We have had articles on various tools in Adobe Photoshop but this one is focused more on the techniques rather than the tools provided. Please note that all images used in this article were purchased and are used according to their licenses. Here is a short overview of the techniques we’ll be covering in this follow-up:
- Defining Colors
- Controlling Folders
- Split-Toning Effect
- Flexible Vignette
- Skin Retouching In Camera Raw
- Setting Lights
- Distinguished Paleness
- Dodge And Burn Look
- Bright Eyes
- The Orton Effect
- Optimizing Lasso Selections
- Aligning Layer Contents
- Restoring Selections
- More Photoshop Tips and Tricks
If you want to redefine the foreground and background colors, use the Eyedropper tool to select the foreground color, and then switch the position with the background color, maybe by using the shortcut X, and pick up the next color. But there is an easier way. First, define the foreground color just as you’re accustomed to, but then define the background color by holding the Alt/Option key. Instead of changing the foreground color, you’ll redefine the background color with just one click.
Folders give structure to layers, which is especially important if you’re working on demanding compositions. Folders are often collapsed, so you can’t see the contents at first sight. This conserves space but it’s not always desirable. If you want nested layers to reveal their contents and offer a quick overview, hold the Control/Command key and click on one of the triangles to expand. All folders at the first level will expand. You can collapse them again using the same trick. To expand all nested folders inside the folders as well, hold the Alt/Option key as well as the Control/Command key.
Create two new gradient maps via Layer → New Adjustment Layer → Gradient Map. You could, for example, create a gradient from dark blue to beige and another from dark brown to white. To change a gradient, click on it to open up the “Gradient Editor” dialog box. There, click on your chosen color patches and open up the color picker via the “Color field.”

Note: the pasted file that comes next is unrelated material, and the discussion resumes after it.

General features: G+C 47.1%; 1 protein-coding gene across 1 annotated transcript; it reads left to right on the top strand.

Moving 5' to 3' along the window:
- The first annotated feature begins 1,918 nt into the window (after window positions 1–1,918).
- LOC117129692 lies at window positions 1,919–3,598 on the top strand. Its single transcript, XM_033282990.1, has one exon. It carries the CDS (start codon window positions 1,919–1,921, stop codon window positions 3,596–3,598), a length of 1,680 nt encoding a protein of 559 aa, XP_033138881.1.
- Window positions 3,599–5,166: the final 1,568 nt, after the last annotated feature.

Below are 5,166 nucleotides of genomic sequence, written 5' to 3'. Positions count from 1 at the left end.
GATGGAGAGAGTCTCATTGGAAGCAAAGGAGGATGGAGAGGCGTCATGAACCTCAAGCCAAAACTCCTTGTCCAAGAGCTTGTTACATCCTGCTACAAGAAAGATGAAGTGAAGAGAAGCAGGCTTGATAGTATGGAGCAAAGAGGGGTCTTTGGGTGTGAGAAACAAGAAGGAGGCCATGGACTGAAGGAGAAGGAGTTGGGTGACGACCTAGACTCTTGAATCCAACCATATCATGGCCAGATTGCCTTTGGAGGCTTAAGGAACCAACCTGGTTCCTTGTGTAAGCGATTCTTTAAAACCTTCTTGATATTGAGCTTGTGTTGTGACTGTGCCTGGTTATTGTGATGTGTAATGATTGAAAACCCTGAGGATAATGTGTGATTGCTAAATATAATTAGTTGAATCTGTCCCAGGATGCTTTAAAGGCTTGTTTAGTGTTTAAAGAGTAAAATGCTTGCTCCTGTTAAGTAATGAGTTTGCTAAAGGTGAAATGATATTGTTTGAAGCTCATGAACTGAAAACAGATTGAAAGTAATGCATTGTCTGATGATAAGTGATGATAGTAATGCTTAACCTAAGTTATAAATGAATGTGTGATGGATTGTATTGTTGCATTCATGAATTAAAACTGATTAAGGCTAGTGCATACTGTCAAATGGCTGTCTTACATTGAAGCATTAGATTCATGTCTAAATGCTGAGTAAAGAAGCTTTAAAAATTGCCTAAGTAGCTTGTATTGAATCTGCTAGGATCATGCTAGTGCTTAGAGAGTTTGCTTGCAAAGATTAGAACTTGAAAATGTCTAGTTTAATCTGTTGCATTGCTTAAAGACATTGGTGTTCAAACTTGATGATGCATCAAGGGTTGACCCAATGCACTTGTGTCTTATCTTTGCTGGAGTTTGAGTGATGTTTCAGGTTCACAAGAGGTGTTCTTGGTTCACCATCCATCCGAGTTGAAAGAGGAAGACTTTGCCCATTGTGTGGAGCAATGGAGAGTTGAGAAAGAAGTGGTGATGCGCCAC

To create a non-destructive vignette, go to New Adjustment Layer → Levels. Darken the image completely by, for example, setting the Highlights down to 80. Now use the Brush tool with black color to paint the light center into the layer mask. Instead of using a brush to paint the area, you could use the Elliptical Marquee tool and fill the selection with black.
Skin Retouching In Camera Raw
Again, open a photo in Camera Raw (for example, by using the right mouse key from Bridge and clicking “Open in Camera Raw”). In general, you can use the Spot Healing Brush tool and all other tools and sliders to improve the image. When you’re happy with it, hold the Shift key and click on “Open Object.” The image will be put on a new layer as a Smart Object.
If you want to do some virtual re-positioning of your strobes, then neutralize the shot first. Go to Select → Color Range, and set the Select option to “Highlights.” Copy the selected content to a new layer by hitting Reduce the opacity to about 30%, depending on the image content. “Shadows/Highlights” might also help. On a new layer, filled with a neutral gray and its blending mode set to “Overlay,” paint in the desired light quality with the Dodge and Burn tools.
For a distinguished paleness, copy the background layer and set its blending mode to “Screen.” Use Image → Adjustments → Desaturate or “Black & White,” then “Shadows/Highlights” to increase the effect. The exact adjustment options can vary according to your image content.
Cloning in Photoshop is a difficult task that requires significant time, studious attention to detail, and in-depth knowledge of several tools and commands. To improve the quality of your results, invest some time learning Photoshop’s entire cloning arsenal. Experiment with all of the options for each tool to get a better feel for where you can excel.